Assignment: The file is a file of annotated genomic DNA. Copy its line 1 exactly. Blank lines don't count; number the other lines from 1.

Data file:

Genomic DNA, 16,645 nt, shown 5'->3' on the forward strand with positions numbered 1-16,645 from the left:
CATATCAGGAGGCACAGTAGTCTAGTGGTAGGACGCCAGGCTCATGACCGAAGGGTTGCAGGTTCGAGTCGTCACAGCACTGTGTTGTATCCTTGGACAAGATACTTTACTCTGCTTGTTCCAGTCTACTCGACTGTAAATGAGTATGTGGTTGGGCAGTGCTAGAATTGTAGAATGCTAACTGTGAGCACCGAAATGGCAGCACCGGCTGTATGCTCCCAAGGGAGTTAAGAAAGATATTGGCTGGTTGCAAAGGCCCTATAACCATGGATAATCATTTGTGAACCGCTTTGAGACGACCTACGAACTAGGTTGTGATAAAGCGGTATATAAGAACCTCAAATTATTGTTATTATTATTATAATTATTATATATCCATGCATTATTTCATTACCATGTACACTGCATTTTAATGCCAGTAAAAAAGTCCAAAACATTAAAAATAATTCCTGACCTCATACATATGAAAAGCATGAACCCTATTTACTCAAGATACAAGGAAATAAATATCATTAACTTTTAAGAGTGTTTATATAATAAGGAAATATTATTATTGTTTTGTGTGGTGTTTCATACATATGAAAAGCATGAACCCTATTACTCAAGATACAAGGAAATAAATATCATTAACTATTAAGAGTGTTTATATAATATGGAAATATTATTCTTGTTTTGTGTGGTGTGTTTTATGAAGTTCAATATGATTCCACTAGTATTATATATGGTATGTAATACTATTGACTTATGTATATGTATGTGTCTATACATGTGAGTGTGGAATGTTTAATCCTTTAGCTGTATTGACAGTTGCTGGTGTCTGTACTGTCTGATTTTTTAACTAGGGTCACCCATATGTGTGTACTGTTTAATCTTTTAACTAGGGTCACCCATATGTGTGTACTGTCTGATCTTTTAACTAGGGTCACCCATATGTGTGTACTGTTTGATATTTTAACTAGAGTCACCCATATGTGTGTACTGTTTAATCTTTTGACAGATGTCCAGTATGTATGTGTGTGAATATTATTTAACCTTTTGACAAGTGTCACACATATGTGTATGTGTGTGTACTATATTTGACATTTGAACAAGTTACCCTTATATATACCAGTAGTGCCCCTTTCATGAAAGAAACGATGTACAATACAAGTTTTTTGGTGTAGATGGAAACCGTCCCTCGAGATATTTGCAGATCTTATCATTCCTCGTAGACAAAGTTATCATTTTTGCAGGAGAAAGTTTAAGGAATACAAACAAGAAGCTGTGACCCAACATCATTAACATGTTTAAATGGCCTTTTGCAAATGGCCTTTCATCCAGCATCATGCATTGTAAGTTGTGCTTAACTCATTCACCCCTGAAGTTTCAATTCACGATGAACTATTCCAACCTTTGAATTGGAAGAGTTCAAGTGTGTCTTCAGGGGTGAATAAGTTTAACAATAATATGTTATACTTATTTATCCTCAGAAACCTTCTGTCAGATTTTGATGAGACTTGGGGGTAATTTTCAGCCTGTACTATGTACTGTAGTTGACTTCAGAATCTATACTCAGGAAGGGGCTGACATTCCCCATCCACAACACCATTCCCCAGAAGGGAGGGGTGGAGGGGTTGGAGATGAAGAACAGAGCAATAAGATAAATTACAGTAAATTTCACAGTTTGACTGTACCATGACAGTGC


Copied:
Genomic DNA, 16,645 nt, shown 5'->3' on the forward strand with positions numbered 1-16,645 from the left: